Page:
It’s official: if you’ve invested money on improving energy efficiency in your business over the past 12 months – or you’re planning to do so – you could get a tax break of up to 55% on your energy efficiency investment. Government recently passed a law to provide handsome tax incentives in an effort to encourage South Africans to become more energy efficient.
And since we know that most businesses pay around 30% too much for electricity, there’s a lot of room to save money, both from taking advantage of tax incentives, as well as simply lowering your electricity bill. But only if you know how.
In order to qualify for the maximum tax break of 55%, businesses are assessed out of ten points according to six main criteria. It can get a little tricky, so it’s best to call in experts who’re able to guide you in designing your energy efficiency project so you can get the maximum tax benefit.
1. Innovation (1 point max.)
This criterion looks at how the processes of the company or building have been improved. If you can prove a 10% increase in energy efficiency, you qualify for the maximum one point. But that’s only if the baseline has been verified by a certified management verification professional (CMVP).
2. Improvement of Energy Efficiency (2 point max.)
Here the technology, operations and equipment being used following the intervention is assessed according to just how much, for example, production time has been saved. You’ve got to be able to prove that your lights or conveyor belts are drawing less electricity, or perhaps that your production time has been reduced while still producing the same amount of product – or some other kind of innovation to earn the one point. 15% improvement gives you the maximum 2 points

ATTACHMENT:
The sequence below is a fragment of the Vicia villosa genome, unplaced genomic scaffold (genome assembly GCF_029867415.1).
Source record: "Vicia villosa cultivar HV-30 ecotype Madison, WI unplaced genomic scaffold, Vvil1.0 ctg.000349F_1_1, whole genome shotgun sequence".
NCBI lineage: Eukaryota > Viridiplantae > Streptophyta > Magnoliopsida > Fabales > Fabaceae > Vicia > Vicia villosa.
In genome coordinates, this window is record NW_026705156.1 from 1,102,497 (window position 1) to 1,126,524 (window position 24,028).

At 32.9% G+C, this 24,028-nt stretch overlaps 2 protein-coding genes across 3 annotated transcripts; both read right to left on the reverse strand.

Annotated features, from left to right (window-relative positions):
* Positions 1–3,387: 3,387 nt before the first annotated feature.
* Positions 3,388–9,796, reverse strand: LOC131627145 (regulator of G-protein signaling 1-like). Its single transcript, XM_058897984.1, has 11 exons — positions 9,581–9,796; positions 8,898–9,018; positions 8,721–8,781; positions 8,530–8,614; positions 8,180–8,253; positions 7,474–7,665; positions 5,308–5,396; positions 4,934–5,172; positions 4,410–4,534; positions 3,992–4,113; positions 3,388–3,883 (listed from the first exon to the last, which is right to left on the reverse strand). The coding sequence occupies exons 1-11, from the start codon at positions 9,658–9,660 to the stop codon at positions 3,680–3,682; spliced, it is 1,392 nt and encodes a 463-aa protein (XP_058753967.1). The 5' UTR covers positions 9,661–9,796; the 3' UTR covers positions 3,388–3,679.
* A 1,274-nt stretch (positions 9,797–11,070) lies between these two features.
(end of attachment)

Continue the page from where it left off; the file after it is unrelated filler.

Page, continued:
3. General business Linkages (Diversification and Global Competitiveness) (1 point max.)
This criterion assesses your company’s competitiveness regarding energy efficiency with similar companies in the rest of the world. To earn that one point, you’ll need to prove how your energy efficiency plan squares up with others in equivalent industries internationally.
4. SMME Procurement (2 point max.)
“A company may qualify for the maximum two points, depending on how much of its energy efficiency services it procured from an SMME provider. 10% = 1 point; 15% = 2 points.
5. Employment Creation (2 point max.)
Maximum points may be achieved if the business created one full-time job as a result of promoting energy efficiency. This includes roles like monitoring energy efficiency and reports on savings, as well as a energy manager. A part-time role gains one point.
6. Training of Employees (2 point max.)
The final criterion is based on the company’s overall wage bill. Essentially, if the company spends the equivalent of 2% of its wage bill for the energy efficient project on training employees, it qualifies for one point. Spending more than 2% earns the maximum 2 points.
Overall, a company can claim tax back on up to 55% of its investment in energy efficiency if it earns between 8 and 10 points. Between 5 and 7 points means you qualify to apply for 35% tax back.
When spending a substantial amount of money on energy efficiency, it makes sense to ensure the intervention is properly designed, so as to meet certain standards in order to achieve maximum savings as well as points earned.
However, if you’ve already invested money over the past 12 months, you still qualify to apply for tax exemption and should contact an certified monitoring and verification professional (CMVP) to help you apply correctly.